Posts filed under “Philosophy”
Josh calls out those who have dug their heels in and fought the tape the whole way up. Are these folks part of your daily media diet?
“Some people need to reflect back on what they’ve been doing for the last 8,000 points. Others need to reconsider whom they’ve been listening to and what they’ve been reading all this time. Have their influencers gotten things mostly right or mostly wrong? Have they been focused on the bigger issues or missing the forest due to over-examination of each tree?
Nobody gets everything right, but small errors in judgment and minor course corrections are preferable to a complete and total inability to wake up. I know that hindsight makes everything seem obvious and this market has been anything but simple the entire way up…
If you’ve been listening to people who’ve not grasped this concept for the last few thousand points, ask yourself what you plan to do about it? What new choices will you make about the things you’ll pay attention to in the future?”
The people who have been consistently forecasting the future (as opposed to analyzing the present) have, not surprisingly been getting it wrong. What is surprising is their lack of error correction method. We expect to be wrong, have built in a recognition and admission process that prevents us from staying wrong.
This is not to suggest the world is hunky dory and there is nothing to be concerned about. However, there is an issue with those who philosophically cannot wrap their heads around equity markets going up. I am not suggesting that you need to be sanguine all the time — but your methodology has to be more than cherry picking the worst headlines and positioning your portfolio for the next crash, year after year.
There are plenty of things to be concerned about — but there always are. The recession porn crowd’s constant warning of impending doom has not exactly been adding value to your media diet — or your portfolio.
Instead, try watching inputs and data instead of headlines. Consider signals like the A/D line, equity valuations and trend. I find that is a more productive use of my time than indulging in recession port and fighting the tape the whole way up.
As we have discussed repeatedly, what you read and who you listen to can have a significant impact on your net wealth.
Choose your Yodas wisely.
Q&A: The Price of Paying Attention (November 3rd, 2012)
Nobody goes there anymore. It’s too crowded. ~ Yogi Berra As a philosopher-type, I like to use metaphors; they can be effective in painting an abstract picture that enables universal understanding. But metaphors can also provide a means to concrete translation for the individual. In a non-philosophical description, metaphors can be instructive and entertaining. So…Read More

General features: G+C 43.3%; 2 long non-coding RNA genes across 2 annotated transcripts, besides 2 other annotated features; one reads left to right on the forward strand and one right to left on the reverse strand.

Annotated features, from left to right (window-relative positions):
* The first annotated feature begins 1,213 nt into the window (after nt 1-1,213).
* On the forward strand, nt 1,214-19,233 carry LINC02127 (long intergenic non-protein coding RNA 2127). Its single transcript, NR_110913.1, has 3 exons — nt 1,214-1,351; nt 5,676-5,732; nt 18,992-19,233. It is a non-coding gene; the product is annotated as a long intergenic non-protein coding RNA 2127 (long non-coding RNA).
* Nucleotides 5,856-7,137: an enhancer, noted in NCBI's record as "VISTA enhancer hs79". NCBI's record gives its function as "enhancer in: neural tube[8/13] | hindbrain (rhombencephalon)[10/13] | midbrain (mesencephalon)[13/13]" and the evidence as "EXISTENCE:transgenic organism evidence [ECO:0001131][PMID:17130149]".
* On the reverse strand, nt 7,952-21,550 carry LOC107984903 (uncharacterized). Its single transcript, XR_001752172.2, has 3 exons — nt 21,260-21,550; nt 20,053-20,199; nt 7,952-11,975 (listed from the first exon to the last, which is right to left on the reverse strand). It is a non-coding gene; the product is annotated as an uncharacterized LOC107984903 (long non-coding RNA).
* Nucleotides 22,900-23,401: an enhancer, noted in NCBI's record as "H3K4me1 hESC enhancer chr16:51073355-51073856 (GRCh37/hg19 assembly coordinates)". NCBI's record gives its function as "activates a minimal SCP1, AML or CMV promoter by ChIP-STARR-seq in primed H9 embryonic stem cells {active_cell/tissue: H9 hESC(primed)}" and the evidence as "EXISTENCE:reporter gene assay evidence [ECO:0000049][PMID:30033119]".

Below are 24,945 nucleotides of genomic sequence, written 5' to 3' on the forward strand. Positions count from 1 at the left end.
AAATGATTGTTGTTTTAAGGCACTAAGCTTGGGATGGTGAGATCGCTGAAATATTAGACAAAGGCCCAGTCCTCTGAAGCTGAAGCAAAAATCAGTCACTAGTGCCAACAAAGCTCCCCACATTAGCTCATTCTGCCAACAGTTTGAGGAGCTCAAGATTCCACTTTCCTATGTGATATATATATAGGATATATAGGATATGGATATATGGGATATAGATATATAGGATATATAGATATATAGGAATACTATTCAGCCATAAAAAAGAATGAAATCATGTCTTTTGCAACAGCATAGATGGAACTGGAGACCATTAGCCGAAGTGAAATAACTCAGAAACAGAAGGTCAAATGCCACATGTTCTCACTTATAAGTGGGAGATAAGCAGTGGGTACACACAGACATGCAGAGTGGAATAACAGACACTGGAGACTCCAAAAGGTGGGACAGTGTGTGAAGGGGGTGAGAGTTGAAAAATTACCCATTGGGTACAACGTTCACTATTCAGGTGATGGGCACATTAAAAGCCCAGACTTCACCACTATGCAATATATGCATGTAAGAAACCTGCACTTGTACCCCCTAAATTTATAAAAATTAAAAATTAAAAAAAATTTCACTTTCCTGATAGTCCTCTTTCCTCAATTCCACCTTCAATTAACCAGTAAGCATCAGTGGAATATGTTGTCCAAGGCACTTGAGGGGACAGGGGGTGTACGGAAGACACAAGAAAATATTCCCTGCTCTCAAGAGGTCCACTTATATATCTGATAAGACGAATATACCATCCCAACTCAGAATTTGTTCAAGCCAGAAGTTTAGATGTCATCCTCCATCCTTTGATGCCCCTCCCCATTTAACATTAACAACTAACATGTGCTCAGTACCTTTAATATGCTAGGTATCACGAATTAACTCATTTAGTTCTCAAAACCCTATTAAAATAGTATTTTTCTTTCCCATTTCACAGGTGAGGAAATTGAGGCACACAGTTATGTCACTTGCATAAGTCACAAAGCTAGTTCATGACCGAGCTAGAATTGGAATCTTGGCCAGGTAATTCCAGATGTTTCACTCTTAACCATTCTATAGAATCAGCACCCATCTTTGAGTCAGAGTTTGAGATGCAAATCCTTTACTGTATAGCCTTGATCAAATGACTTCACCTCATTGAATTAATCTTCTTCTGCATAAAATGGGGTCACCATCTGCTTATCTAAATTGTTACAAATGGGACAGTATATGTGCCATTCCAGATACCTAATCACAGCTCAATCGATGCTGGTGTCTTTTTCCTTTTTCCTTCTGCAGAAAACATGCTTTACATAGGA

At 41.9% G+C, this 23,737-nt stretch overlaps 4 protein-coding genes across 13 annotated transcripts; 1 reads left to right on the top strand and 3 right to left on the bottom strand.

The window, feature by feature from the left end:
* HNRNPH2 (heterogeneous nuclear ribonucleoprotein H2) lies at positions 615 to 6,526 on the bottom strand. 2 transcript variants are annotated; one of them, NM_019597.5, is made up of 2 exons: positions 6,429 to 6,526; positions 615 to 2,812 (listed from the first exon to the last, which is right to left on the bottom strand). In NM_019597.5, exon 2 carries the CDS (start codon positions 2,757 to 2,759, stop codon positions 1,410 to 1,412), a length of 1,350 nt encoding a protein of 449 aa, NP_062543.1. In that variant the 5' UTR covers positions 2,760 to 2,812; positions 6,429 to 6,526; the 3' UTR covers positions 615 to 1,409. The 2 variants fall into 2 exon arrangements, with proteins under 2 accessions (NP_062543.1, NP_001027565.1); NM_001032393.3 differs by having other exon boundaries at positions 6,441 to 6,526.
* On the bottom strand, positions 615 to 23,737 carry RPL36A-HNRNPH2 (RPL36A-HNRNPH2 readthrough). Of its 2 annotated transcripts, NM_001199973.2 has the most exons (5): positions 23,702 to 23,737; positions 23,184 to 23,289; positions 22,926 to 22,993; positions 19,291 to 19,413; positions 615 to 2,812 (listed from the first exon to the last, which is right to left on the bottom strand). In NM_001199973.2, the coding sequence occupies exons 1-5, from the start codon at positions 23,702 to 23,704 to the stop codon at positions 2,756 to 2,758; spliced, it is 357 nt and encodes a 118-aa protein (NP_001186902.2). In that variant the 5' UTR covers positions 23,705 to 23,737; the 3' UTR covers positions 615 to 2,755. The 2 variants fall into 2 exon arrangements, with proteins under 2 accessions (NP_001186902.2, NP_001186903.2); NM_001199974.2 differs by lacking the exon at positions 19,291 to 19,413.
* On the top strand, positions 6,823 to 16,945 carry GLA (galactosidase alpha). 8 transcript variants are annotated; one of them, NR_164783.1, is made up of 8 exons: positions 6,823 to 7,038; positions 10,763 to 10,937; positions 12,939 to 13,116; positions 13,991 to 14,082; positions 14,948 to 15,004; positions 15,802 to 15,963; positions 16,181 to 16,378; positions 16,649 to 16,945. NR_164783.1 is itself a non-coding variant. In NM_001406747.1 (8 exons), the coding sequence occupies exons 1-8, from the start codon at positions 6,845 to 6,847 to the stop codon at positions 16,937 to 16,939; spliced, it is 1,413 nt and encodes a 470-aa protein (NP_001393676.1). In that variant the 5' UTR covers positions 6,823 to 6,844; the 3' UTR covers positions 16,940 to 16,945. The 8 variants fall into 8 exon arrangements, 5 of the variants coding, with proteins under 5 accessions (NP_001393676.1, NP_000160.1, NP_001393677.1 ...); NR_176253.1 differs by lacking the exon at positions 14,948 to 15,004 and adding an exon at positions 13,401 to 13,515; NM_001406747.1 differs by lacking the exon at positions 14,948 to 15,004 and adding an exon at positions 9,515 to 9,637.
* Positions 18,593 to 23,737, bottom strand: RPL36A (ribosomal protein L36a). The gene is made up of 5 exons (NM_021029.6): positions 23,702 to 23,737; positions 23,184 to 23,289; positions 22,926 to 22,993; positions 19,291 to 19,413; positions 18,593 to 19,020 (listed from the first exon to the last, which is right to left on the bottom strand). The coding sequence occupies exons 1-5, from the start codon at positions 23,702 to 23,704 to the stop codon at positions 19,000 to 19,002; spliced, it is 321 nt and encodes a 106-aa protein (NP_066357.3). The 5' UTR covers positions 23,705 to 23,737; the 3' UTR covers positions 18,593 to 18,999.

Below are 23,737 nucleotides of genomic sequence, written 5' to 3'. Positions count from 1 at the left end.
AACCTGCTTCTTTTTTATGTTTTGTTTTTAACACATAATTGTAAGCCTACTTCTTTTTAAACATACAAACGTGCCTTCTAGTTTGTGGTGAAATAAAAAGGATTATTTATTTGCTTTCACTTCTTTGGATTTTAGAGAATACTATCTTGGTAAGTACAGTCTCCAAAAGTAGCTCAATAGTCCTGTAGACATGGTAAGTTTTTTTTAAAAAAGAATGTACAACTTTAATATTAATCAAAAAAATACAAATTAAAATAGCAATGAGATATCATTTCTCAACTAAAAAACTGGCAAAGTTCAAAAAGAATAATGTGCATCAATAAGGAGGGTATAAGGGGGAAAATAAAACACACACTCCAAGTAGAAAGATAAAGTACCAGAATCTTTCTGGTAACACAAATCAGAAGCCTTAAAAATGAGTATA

“A great many people think they are thinking when they are merely rearranging their prejudices.” -William James Reinhart and Rogoff are being blamed for the damaging, widespread adaption of post-crisis austerity programs in Europe and in the United States. This reflects a fundamental misunderstanding of how political decision get made. Regardless of what…Read More
his morning, I tweeted out Spencer Jakab’s WSJ column on NFP — It’s a Hard Job Predicting Payrolls Number, with the annotation “Its pointless, too.” While I understand the obligation many economists have to their employers to make a jobs forecast, you have no such obligation. You don’t have to make a prediction, weigh in, make…Read More
Rocky Balboa: “Let me tell you something you already know. The world ain’t all sunshine and rainbows. It is a very mean and nasty place and I don’t care how tough you are, it will beat you to your knees and keep you there permanently if you let it. You, me, or…Read More
“We are in the business of making mistakes. The only difference between the winners and the losers is that the winners make small mistakes, while the losers make big mistakes.” -Ned Davis If you are a regular main street investor, you may never heard of Ned Davis. If you are a market technician,…Read More
Holy Snikes, this is HUGE, from Mike Konczal: “In 2010, economists Carmen Reinhart and Kenneth Rogoff released a paper, “Growth in a Time of Debt.” Their “main result is that…median growth rates for countries with public debt over 90 percent of GDP are roughly one percent lower than otherwise; average (mean) growth rates are several…Read More